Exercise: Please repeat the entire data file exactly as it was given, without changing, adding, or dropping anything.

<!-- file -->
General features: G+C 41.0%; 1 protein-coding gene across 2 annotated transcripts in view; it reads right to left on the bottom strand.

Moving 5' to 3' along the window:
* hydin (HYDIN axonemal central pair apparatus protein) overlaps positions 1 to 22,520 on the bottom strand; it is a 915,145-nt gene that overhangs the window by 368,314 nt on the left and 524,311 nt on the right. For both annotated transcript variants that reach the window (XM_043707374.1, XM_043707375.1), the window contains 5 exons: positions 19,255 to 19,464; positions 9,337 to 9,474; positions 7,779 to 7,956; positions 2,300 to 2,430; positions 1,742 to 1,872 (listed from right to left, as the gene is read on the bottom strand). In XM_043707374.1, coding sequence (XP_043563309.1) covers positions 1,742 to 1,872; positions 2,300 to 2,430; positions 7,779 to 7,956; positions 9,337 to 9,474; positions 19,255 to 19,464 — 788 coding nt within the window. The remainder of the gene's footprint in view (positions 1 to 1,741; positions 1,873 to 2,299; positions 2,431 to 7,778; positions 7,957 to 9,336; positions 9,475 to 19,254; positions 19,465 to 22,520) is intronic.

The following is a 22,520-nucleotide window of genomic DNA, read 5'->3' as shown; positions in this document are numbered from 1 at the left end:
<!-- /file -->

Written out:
General features: G+C 41.0%; 1 protein-coding gene across 2 annotated transcripts in view; it reads right to left on the bottom strand.

Moving 5' to 3' along the window:
* hydin (HYDIN axonemal central pair apparatus protein) overlaps positions 1 to 22,520 on the bottom strand; it is a 915,145-nt gene that overhangs the window by 368,314 nt on the left and 524,311 nt on the right. For both annotated transcript variants that reach the window (XM_043707374.1, XM_043707375.1), the window contains 5 exons: positions 19,255 to 19,464; positions 9,337 to 9,474; positions 7,779 to 7,956; positions 2,300 to 2,430; positions 1,742 to 1,872 (listed from right to left, as the gene is read on the bottom strand). In XM_043707374.1, coding sequence (XP_043563309.1) covers positions 1,742 to 1,872; positions 2,300 to 2,430; positions 7,779 to 7,956; positions 9,337 to 9,474; positions 19,255 to 19,464 — 788 coding nt within the window. The remainder of the gene's footprint in view (positions 1 to 1,741; positions 1,873 to 2,299; positions 2,431 to 7,778; positions 7,957 to 9,336; positions 9,475 to 19,254; positions 19,465 to 22,520) is intronic.

The following is a 22,520-nucleotide window of genomic DNA, read 5'->3' as shown; positions in this document are numbered from 1 at the left end: